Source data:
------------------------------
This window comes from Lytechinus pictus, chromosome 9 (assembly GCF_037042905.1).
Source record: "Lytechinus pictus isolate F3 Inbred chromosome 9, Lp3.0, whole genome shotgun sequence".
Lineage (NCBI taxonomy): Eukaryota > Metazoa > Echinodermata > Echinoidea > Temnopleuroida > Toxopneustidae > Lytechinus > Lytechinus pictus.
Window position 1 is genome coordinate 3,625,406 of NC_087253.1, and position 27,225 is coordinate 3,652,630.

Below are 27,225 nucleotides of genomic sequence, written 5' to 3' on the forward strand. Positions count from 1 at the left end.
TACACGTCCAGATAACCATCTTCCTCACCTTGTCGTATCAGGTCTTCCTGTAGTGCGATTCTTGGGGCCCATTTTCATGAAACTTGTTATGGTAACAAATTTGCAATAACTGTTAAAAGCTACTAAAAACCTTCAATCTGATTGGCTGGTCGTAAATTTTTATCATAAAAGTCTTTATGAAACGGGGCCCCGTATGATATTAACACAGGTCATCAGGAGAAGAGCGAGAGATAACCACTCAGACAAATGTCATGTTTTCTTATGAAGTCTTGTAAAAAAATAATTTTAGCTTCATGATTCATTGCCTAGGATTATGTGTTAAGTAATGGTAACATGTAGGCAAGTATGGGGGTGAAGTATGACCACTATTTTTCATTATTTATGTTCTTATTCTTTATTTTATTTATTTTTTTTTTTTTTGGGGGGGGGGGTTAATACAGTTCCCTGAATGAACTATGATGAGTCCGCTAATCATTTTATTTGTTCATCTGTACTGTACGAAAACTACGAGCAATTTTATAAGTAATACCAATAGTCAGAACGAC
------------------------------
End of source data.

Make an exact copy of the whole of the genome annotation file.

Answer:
This window comes from Lytechinus pictus, chromosome 9 (assembly GCF_037042905.1).
Source record: "Lytechinus pictus isolate F3 Inbred chromosome 9, Lp3.0, whole genome shotgun sequence".
Lineage (NCBI taxonomy): Eukaryota > Metazoa > Echinodermata > Echinoidea > Temnopleuroida > Toxopneustidae > Lytechinus > Lytechinus pictus.
Window position 1 is genome coordinate 3,625,406 of NC_087253.1, and position 27,225 is coordinate 3,652,630.

Below are 27,225 nucleotides of genomic sequence, written 5' to 3' on the forward strand. Positions count from 1 at the left end.
TACACGTCCAGATAACCATCTTCCTCACCTTGTCGTATCAGGTCTTCCTGTAGTGCGATTCTTGGGGCCCATTTTCATGAAACTTGTTATGGTAACAAATTTGCAATAACTGTTAAAAGCTACTAAAAACCTTCAATCTGATTGGCTGGTCGTAAATTTTTATCATAAAAGTCTTTATGAAACGGGGCCCCGTATGATATTAACACAGGTCATCAGGAGAAGAGCGAGAGATAACCACTCAGACAAATGTCATGTTTTCTTATGAAGTCTTGTAAAAAAATAATTTTAGCTTCATGATTCATTGCCTAGGATTATGTGTTAAGTAATGGTAACATGTAGGCAAGTATGGGGGTGAAGTATGACCACTATTTTTCATTATTTATGTTCTTATTCTTTATTTTATTTATTTTTTTTTTTTTTGGGGGGGGGGGTTAATACAGTTCCCTGAATGAACTATGATGAGTCCGCTAATCATTTTATTTGTTCATCTGTACTGTACGAAAACTACGAGCAATTTTATAAGTAATACCAATAGTCAGAACGAC